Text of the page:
The gathering of works in Chelsea reconfigures the general sense of Twombly (1928-2011) as a lanky, slow-moving, ever-relaxed Southerner who worked in fits and starts and soaked up the good life on Italy’s Amalfi Coast or in Lexington, Va. — his birthplace, to which he returned in his later years. In its stead is a man driven by an almost demonic energy, who never stopped pushing and testing his aesthetic engine, drawing, making it ever bigger and more encompassing.
Paraphrasing Shakespeare, this show could be said to ask, “What’s in a line?” Everything: drawing, painting, language from vulgate to Olympian, mathematics, pictographs, architecture, writing in tongues, the body, the war between the sexes, myth and history, and nature, especially the sea.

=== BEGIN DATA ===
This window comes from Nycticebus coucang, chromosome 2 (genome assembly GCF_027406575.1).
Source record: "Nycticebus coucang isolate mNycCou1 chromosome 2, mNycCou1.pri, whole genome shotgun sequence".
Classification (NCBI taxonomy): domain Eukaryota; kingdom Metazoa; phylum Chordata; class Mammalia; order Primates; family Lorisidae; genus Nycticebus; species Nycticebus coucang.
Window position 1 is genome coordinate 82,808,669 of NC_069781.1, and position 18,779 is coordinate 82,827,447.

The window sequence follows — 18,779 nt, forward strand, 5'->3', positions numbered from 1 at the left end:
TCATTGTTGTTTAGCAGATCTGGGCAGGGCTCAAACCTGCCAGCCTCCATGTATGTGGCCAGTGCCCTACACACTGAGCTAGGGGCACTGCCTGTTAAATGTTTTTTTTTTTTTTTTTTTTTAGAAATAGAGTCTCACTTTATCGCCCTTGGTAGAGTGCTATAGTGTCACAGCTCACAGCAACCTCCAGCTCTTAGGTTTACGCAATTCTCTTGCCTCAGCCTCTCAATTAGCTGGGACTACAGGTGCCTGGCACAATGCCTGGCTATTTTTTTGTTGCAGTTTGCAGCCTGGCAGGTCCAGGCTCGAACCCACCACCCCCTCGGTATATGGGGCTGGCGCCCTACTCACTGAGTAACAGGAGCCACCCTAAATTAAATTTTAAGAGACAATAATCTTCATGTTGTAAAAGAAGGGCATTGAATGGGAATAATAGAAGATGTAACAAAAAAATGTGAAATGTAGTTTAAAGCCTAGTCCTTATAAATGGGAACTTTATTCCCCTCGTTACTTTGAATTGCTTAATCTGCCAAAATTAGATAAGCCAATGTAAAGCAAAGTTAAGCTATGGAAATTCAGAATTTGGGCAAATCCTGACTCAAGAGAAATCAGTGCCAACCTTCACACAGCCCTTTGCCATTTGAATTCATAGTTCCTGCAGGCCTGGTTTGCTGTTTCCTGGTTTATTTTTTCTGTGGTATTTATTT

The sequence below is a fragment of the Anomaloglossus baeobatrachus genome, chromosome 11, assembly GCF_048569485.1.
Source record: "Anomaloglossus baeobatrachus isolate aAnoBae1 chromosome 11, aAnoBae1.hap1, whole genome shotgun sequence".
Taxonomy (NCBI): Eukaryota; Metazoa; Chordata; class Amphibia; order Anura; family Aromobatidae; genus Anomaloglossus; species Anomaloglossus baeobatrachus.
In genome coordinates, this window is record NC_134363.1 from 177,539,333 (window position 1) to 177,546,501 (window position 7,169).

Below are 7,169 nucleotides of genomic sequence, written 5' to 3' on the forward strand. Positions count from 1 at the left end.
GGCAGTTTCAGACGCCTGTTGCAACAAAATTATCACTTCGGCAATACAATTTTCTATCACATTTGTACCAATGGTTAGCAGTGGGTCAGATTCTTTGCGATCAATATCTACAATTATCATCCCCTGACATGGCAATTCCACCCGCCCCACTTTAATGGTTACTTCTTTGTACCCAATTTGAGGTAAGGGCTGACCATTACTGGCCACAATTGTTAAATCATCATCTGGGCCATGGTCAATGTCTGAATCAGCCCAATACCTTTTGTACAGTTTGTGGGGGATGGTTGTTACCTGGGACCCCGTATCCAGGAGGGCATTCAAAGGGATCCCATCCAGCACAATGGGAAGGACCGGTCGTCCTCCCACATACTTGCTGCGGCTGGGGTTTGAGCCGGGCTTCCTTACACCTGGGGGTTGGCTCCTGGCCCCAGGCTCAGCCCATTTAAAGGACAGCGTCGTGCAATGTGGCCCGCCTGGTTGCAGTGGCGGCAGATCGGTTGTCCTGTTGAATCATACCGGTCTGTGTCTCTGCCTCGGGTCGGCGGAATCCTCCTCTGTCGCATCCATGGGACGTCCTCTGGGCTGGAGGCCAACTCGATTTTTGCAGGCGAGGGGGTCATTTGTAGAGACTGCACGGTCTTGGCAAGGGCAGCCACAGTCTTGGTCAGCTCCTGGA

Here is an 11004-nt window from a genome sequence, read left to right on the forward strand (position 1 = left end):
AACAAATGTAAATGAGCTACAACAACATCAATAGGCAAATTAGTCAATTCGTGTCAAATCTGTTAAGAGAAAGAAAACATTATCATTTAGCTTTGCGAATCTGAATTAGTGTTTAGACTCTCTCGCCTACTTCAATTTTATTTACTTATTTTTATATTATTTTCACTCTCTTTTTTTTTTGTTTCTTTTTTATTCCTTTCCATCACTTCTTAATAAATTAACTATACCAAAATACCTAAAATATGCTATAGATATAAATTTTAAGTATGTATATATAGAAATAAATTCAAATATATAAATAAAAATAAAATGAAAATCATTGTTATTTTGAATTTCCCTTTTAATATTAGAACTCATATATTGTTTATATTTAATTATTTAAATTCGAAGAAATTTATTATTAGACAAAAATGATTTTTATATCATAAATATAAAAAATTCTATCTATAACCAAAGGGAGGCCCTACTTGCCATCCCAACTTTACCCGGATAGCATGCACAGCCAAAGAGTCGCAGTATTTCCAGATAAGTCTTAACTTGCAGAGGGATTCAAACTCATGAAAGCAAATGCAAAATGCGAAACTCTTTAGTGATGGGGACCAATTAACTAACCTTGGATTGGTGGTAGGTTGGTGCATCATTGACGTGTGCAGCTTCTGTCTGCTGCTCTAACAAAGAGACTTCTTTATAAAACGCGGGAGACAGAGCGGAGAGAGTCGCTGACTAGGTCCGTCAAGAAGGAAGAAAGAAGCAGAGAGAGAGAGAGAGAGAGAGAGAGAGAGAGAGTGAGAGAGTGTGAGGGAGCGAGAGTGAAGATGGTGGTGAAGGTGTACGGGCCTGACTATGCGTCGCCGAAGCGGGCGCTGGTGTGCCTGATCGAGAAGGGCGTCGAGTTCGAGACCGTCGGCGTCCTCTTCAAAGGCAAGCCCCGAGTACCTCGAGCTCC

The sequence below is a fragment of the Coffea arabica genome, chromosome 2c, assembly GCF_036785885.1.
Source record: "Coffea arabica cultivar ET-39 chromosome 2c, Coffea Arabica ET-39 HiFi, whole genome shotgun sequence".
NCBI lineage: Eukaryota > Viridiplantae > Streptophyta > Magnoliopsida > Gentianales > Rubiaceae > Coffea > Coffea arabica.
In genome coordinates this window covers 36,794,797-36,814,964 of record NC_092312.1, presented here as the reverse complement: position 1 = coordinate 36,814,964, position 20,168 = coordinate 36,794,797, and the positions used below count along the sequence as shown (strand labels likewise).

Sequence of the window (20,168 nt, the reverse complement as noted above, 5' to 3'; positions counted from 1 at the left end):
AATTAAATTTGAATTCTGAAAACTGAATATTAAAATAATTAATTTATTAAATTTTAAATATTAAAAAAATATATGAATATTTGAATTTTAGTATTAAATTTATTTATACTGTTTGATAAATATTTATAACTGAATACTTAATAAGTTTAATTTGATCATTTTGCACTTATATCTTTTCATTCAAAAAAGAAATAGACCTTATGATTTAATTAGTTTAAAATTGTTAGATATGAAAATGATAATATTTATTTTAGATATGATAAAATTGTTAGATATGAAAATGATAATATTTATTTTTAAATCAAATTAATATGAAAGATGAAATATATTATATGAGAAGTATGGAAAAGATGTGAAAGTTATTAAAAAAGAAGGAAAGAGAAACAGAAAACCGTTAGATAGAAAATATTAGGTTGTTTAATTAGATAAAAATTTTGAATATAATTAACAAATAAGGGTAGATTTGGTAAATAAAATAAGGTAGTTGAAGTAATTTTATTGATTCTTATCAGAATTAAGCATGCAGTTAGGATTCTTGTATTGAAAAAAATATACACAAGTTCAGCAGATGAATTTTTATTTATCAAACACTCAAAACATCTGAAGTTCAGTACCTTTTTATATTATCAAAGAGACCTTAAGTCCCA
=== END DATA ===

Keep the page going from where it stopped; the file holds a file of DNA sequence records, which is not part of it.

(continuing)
Twombly was more traditional and more European, and not much of an appropriator, except in his sculpture. He also was not an urban artist, but a pastoral, romantic one — a lyric poet often inspired by nature who read omnivorously, breaking his experiences down, releasing them as a kind of visual music through the seismographic vibrations of his hand. He seems less drawn to transgressing the physical boundaries of media — although he does combine drawing and painting — than in expanding art’s capacity for direct emotional expression and radical vulnerability. It reverberates throughout this sumptuous show.